Odontology, Historical Cases (World of Forensic Science)
Odontology is the study of teeth for the investigation of identity and crime. One of its main applications is in the identification of corpses and human remains, especially in mass disasters where other forms of identification may not be available because
The use of teeth for identification goes back to Roman times. In the first century A.D., the Roman Emperor Claudius had his mistress, Lollia Paulina, beheaded and then demanded to examine the teeth on the body to ensure the right woman had been put to death. He knew she had a discolored front tooth. In another early example of dental identification, William the Conqueror, King of England in the eleventh century, would bite into wax used to seal official documents. His teeth were misaligned, so his bite mark guaranteed the documents' authenticity. In 1775, Paul Revere, famous for alerting American colonists to the approach of British forces, made a set of dentures for a friend, Dr. Joseph Warren, who was killed at the Battle of Bunker Hill that year. Warren was buried in a mass grave, but his family wanted the body for a private burial. Revere was able to identify Warren's body through the dentures he had made. In a similar case in 1914, a dentist in Scotland helped to identify a corpse in a grave-robbing case. Such crimes were not uncommon at the time as the bodies were furnished to medical schools. The victim had recently been fitted with a denture and this was presented in court as evidence of her identity.
In United States courts, dental evidence was first presented in court in 1849 when the incinerated remains of a George Parkman were identified by Nathan Cooley Keep through a partial denture he had made for this patient. He proved identity by fitting the prosthesis onto the cast that had been used in its manufacture. The evidence led to the conviction and execution of a J.W. Webster for the murder.
The first use of dental records in the identification of victims of mass disaster was probably the fire at the Vienna Opera House in 1878. Dental remains were also used to identify some of the 126 dead in a fire in Paris in 1897, which prompted the writing of the first textbook on forensic dentistry by the pioneering figure Oscar Amoedo. Since then, forensic odontology has been used to identify the victims of many other major incidents such as plane crashes, fires, and terrorist attacks. For instance, in the year 2000, Alaska Airlines Flight 261 crashed in California, killing 88 passengers and crew. A team of forensic dentists summoned to the scene found few intact jawbones and worked with partial post-mortem records, comparing these with the full ante-mortem dental charts which were sent to them from the victims' dentists. Over 100 dental remains were studied and compared with 68 complete dental records. In total, 22 of the victims were identified through their dental records. In the attacks on the World Trade Canter on September 11, 2001, only around half of the estimated 2,749 victims were ever identified, through a mixture of DNA, jewelry, and dental records.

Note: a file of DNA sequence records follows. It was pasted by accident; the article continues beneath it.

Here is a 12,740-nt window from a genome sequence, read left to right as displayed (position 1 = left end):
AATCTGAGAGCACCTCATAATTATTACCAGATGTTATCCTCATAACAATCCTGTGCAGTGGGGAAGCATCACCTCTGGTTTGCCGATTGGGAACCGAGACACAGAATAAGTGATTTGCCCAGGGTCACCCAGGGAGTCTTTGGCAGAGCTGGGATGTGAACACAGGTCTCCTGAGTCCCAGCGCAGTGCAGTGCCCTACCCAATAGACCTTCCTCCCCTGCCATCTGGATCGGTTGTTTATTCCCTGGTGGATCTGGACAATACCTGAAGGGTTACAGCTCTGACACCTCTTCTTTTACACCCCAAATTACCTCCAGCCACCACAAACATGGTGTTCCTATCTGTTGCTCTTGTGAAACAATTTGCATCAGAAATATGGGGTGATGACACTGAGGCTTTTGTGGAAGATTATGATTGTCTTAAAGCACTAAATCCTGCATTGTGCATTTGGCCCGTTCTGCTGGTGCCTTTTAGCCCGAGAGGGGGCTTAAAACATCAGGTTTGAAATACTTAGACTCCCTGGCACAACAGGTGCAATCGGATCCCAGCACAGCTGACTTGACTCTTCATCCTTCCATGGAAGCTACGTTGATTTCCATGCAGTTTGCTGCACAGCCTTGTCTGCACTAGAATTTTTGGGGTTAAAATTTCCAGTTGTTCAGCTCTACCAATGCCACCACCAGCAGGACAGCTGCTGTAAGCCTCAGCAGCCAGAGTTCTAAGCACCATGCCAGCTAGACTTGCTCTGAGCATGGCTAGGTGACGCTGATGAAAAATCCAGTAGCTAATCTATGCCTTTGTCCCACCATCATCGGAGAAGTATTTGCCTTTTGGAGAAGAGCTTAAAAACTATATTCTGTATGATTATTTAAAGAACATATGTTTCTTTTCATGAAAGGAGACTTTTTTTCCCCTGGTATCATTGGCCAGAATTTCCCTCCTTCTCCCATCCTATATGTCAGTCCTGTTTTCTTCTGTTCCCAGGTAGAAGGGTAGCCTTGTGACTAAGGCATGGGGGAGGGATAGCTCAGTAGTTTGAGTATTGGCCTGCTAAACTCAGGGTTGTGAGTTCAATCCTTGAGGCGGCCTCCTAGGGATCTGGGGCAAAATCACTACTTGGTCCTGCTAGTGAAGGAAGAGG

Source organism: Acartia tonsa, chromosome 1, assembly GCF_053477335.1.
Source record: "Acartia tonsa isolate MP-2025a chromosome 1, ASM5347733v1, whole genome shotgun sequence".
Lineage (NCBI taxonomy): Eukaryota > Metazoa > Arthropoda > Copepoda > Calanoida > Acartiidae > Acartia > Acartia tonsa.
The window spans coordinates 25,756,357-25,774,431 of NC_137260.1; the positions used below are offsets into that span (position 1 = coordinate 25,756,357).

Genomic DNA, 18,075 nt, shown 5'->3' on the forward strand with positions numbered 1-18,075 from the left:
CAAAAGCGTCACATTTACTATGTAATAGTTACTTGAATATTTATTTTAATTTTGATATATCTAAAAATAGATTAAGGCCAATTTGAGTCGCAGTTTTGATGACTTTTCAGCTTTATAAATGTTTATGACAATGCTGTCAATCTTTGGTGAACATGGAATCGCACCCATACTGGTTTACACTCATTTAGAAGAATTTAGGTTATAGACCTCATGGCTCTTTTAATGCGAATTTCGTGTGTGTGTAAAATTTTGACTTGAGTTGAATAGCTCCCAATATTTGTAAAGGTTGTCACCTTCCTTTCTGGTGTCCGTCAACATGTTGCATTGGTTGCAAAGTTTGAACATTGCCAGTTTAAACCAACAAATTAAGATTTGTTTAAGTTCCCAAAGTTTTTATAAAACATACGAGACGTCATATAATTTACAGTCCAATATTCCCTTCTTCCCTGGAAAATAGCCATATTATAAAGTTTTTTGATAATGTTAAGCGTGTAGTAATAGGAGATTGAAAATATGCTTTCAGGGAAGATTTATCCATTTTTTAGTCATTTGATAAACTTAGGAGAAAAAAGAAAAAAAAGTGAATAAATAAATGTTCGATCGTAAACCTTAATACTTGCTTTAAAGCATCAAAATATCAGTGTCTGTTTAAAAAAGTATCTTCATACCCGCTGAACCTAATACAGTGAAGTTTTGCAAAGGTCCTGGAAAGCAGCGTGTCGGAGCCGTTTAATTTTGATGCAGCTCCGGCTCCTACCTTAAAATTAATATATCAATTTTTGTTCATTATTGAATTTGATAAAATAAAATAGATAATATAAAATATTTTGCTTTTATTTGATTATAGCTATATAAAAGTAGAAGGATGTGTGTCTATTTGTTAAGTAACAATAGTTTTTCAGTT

Forensic dentistry has also been used to identify some notorious figures from the Nazi era, including Adolf Hitler, Martin Bormann, Eva Braun, and Joseph Mengele. The identity of John F. Kennedy's assassin, Lee Harvey Oswald, was confirmed through dental records. The remains of Czar Nicholas II and his family, who were shot during the 1917 Russian Revolution, were also initially identified from their teeth.
The first time bite marks were ever used as evidence in a criminal trial was in the 1954 case Doyle v. State of Texas. This involved an assailant who left his bite mark in a lump of cheese at the scene. A more
SEE ALSO Bite analysis; Bundy (serial murderer) case; Casting.